A city which can be dubbed as Kevin Lynch’s Delight and Ian McHarg’s Disappointment. Well that’s what Panjim or Panaji, the capital city of Goa seemed to me. The capital city of Adil Shah’s mighty state, a jewel in the erstwhile Portuguese Crown, the Indian answer to the famed French Riviera: city of Cannes …Panjim has been the hot favorite since its inception. Tucked away on the gently sloping southern bank of the estuarine mouth of the magnificent river Mandovi, this city has its colonial flavor still intact. The tree covered Althino Hill, the colorful streets of Fountainhas, the Miramar Beach, the famed and well maintained Riverside Corniche all add up to the beauty of the city.
Once a sleepy sea side fishing village replete with natural springs and coconut gardenlands interspersed by mangrove swamps, Panjim has come a long way. But the transition from its pristine estuarine bank to the present urbanized human settlement is not a smooth one. It can be seen as a perfect demonstration of the four staged “Man-Nature Relationship” .
The first stage of ‘I-Thou’ was when Panjim was still a natural hillside sloping down northwards to meet the southern banks of the majestic Mandovi, the river free to flood the low lying portions of the Ourem and Marshy Lands.
The second stage of ‘sustainable co-existence’ was when the fishermen built a non-descript hamlet and using the sources of the freshwater streams, started farming and made salt pans on the marshes.
The third stage of “I-it” was initiated with the construction of Adil Shah’s Fort and Palace. This was followed by the construction of a causeway "Pointe de Linhares" linking Panjim with the historic Ribandar village by the then Viceroy, Count de Linhares, Dom Miguel de Noronha in 1632. The massive destruction of Old Goa by plague and other sanitary related conditions led to the idea of structuring Panjim as the new capital for Goa. Its well drained topography, its “naturally-protected-on-all-sides” location and its proximity to the sea which ensures tidal flushing thus cleaning up the water aided this decision.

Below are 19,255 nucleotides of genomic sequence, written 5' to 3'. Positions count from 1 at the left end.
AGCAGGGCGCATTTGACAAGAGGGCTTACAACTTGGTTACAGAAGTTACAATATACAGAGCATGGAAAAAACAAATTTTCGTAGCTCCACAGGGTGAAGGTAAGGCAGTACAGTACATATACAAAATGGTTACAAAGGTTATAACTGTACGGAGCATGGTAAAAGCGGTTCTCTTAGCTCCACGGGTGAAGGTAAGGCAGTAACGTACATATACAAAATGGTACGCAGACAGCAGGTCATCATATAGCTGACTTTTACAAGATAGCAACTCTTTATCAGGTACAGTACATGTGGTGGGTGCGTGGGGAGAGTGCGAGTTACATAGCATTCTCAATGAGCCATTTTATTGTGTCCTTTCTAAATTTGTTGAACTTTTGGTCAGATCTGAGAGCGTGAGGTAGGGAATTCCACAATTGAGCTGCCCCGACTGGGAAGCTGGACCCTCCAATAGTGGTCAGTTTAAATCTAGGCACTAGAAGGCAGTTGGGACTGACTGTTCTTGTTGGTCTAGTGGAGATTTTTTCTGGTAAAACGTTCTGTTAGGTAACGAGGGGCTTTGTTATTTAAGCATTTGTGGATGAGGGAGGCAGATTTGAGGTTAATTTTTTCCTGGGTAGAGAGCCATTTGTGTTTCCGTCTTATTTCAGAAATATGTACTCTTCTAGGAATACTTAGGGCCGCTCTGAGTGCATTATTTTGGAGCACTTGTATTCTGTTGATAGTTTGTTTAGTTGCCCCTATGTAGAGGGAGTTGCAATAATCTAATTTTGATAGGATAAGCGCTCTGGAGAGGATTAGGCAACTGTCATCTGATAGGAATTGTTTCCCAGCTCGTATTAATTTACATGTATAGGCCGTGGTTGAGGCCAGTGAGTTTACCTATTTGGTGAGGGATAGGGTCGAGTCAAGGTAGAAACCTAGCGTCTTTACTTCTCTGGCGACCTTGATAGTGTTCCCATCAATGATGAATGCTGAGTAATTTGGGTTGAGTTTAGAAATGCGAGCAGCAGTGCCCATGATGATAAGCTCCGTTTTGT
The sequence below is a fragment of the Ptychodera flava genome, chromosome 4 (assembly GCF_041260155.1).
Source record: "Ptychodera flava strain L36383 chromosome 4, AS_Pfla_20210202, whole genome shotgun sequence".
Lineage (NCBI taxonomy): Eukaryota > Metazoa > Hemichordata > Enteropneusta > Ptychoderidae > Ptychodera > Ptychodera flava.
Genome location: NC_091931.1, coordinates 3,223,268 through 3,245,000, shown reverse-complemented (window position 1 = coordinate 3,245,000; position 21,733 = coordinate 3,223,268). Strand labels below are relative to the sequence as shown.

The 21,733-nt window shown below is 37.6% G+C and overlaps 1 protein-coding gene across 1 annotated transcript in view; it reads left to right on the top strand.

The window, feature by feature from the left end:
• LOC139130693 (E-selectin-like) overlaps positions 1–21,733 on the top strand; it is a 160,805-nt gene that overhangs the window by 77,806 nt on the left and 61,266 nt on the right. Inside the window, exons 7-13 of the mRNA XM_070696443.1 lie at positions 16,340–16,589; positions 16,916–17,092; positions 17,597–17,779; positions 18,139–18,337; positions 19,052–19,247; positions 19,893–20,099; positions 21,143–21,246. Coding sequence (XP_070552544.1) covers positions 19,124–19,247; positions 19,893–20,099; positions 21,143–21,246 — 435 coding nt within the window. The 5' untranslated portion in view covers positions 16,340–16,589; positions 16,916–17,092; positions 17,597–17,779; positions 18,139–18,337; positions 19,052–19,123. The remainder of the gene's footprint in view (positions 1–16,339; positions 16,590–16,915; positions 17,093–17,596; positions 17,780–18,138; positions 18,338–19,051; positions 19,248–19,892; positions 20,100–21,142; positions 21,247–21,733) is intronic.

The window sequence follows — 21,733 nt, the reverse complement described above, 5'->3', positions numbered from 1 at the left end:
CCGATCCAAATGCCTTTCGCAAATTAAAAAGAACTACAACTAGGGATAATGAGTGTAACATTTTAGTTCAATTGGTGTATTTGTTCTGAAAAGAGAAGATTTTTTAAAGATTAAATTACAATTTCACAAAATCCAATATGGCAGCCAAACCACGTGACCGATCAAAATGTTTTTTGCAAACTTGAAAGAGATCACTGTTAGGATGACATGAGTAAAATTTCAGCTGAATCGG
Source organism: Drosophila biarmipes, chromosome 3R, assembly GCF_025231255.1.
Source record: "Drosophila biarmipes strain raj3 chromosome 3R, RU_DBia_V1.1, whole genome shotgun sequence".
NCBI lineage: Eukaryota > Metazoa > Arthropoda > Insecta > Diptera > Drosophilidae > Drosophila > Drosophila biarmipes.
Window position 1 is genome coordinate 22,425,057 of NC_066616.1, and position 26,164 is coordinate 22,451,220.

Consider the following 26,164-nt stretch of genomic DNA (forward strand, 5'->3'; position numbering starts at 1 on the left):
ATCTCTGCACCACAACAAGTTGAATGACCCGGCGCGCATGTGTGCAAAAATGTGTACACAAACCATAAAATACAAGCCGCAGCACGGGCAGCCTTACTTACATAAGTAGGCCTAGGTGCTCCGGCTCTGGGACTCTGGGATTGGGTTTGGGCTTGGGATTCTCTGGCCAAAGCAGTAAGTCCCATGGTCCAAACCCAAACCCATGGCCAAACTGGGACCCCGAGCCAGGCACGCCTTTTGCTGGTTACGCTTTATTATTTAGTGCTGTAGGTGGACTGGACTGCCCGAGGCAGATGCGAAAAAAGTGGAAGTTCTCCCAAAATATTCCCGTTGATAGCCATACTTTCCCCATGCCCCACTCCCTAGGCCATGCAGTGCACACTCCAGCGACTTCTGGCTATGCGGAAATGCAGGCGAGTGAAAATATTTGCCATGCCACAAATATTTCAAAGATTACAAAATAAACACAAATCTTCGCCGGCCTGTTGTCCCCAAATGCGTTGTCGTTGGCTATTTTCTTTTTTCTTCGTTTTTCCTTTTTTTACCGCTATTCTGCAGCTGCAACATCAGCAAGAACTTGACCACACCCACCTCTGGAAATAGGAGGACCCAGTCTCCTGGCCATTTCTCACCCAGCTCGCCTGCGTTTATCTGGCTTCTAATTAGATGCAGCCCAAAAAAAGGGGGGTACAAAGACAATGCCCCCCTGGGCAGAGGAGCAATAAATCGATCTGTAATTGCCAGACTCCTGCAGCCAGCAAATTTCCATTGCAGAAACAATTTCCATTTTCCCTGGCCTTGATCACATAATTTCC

The Portuguese slowly started the process of reclamation of land, rampant construction of government buildings, and a magnificent riverfront. Over time the city has undergone many a change and today lies in the crossroads of 'development gone wrong' with scant regard for ecological processes. The old quarter of the city is thankfully well preserved and echoes its rich cultural past. But the more recent developments around the Panjim, many initiated by the unmindful bureaucratic aspirations leave much to be desired. “Patto Plaza-The Central Business District of Panjim” proudly published around in government publications as the new face of Goa is one such example. It is nothing but an ugly demonic concrete jungle with no reference to the strongly vernacular architecture neither in terms of style nor in scale, mushrooming out of the ecologically sensitive patto marshes. The rampant construction on the Bambolim Plateau with absolute disregard to the sensitive natural processes is also a matter of grave concern. The eying of the saltpan lands with luxuriant mangroves by the ‘Building Mafia’ and ‘Political Eagles’ is also a constant threat looming over the sound future of the city.
But it is not all that bad for Panjim, the still intact and well preserved precincts of Fountainhas and Campal are indeed encouraging enough to believe that a better future for Panjim is possible. The fact that Panjim is only the administrative capital of Goa and not a commercial capital, neither does it have a railway station nor is it the main sea port are all factors that will aid the city in slowing down the ‘urban decay’ which is a bane for most Indian cities.
It is time we moved ahead to the fourth and final phase of the ‘Man-Nature Interaction’ i.e. the realization that ‘Nature has to be cared for and nourished for the well being of Mankind’. The global awakening to protect nature has already dawned, and it is time for Panjim to become both Lynch’s and McHarg’s Delight.